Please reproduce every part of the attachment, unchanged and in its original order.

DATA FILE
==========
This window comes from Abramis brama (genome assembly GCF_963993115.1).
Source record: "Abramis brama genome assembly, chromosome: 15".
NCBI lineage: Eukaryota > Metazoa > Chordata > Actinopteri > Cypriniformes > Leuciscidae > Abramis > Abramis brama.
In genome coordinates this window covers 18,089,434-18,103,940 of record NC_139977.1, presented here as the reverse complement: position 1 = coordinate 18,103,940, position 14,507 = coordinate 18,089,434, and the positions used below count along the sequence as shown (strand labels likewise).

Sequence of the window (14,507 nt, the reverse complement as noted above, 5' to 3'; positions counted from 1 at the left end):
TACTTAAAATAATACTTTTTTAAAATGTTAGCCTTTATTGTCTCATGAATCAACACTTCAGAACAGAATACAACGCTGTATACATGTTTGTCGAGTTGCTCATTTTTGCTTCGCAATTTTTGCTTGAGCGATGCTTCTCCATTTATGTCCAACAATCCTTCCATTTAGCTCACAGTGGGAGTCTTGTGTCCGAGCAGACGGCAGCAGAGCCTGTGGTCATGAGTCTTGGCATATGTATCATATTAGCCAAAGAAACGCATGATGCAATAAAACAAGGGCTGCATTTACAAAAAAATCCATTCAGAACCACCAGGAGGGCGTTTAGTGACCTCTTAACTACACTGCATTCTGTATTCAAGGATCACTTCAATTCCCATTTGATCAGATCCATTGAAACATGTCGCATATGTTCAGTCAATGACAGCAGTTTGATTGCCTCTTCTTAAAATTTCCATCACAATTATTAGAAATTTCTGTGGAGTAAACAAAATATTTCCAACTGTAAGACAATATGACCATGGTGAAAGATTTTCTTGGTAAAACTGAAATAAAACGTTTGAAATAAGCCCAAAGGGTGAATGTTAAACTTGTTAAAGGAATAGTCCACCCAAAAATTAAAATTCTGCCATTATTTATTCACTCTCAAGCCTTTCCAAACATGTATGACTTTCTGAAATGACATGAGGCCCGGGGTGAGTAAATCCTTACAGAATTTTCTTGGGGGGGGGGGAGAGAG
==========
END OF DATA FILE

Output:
This window comes from Abramis brama (genome assembly GCF_963993115.1).
Source record: "Abramis brama genome assembly, chromosome: 15".
NCBI lineage: Eukaryota > Metazoa > Chordata > Actinopteri > Cypriniformes > Leuciscidae > Abramis > Abramis brama.
In genome coordinates this window covers 18,089,434-18,103,940 of record NC_139977.1, presented here as the reverse complement: position 1 = coordinate 18,103,940, position 14,507 = coordinate 18,089,434, and the positions used below count along the sequence as shown (strand labels likewise).

Sequence of the window (14,507 nt, the reverse complement as noted above, 5' to 3'; positions counted from 1 at the left end):
TACTTAAAATAATACTTTTTTAAAATGTTAGCCTTTATTGTCTCATGAATCAACACTTCAGAACAGAATACAACGCTGTATACATGTTTGTCGAGTTGCTCATTTTTGCTTCGCAATTTTTGCTTGAGCGATGCTTCTCCATTTATGTCCAACAATCCTTCCATTTAGCTCACAGTGGGAGTCTTGTGTCCGAGCAGACGGCAGCAGAGCCTGTGGTCATGAGTCTTGGCATATGTATCATATTAGCCAAAGAAACGCATGATGCAATAAAACAAGGGCTGCATTTACAAAAAAATCCATTCAGAACCACCAGGAGGGCGTTTAGTGACCTCTTAACTACACTGCATTCTGTATTCAAGGATCACTTCAATTCCCATTTGATCAGATCCATTGAAACATGTCGCATATGTTCAGTCAATGACAGCAGTTTGATTGCCTCTTCTTAAAATTTCCATCACAATTATTAGAAATTTCTGTGGAGTAAACAAAATATTTCCAACTGTAAGACAATATGACCATGGTGAAAGATTTTCTTGGTAAAACTGAAATAAAACGTTTGAAATAAGCCCAAAGGGTGAATGTTAAACTTGTTAAAGGAATAGTCCACCCAAAAATTAAAATTCTGCCATTATTTATTCACTCTCAAGCCTTTCCAAACATGTATGACTTTCTGAAATGACATGAGGCCCGGGGTGAGTAAATCCTTACAGAATTTTCTTGGGGGGGGGGGAGAGAG